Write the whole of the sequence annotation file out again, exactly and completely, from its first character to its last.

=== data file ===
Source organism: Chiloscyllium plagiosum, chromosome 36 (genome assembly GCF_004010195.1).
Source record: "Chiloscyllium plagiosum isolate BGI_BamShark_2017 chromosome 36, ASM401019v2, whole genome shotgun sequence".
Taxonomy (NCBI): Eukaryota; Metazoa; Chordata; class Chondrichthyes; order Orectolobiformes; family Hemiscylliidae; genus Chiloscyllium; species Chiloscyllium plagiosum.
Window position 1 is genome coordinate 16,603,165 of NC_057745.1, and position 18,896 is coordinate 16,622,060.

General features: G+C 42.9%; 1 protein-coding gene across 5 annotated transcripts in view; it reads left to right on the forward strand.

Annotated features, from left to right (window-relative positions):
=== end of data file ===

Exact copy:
Source organism: Chiloscyllium plagiosum, chromosome 36 (genome assembly GCF_004010195.1).
Source record: "Chiloscyllium plagiosum isolate BGI_BamShark_2017 chromosome 36, ASM401019v2, whole genome shotgun sequence".
Taxonomy (NCBI): Eukaryota; Metazoa; Chordata; class Chondrichthyes; order Orectolobiformes; family Hemiscylliidae; genus Chiloscyllium; species Chiloscyllium plagiosum.
Window position 1 is genome coordinate 16,603,165 of NC_057745.1, and position 18,896 is coordinate 16,622,060.

General features: G+C 42.9%; 1 protein-coding gene across 5 annotated transcripts in view; it reads left to right on the forward strand.

Annotated features, from left to right (window-relative positions):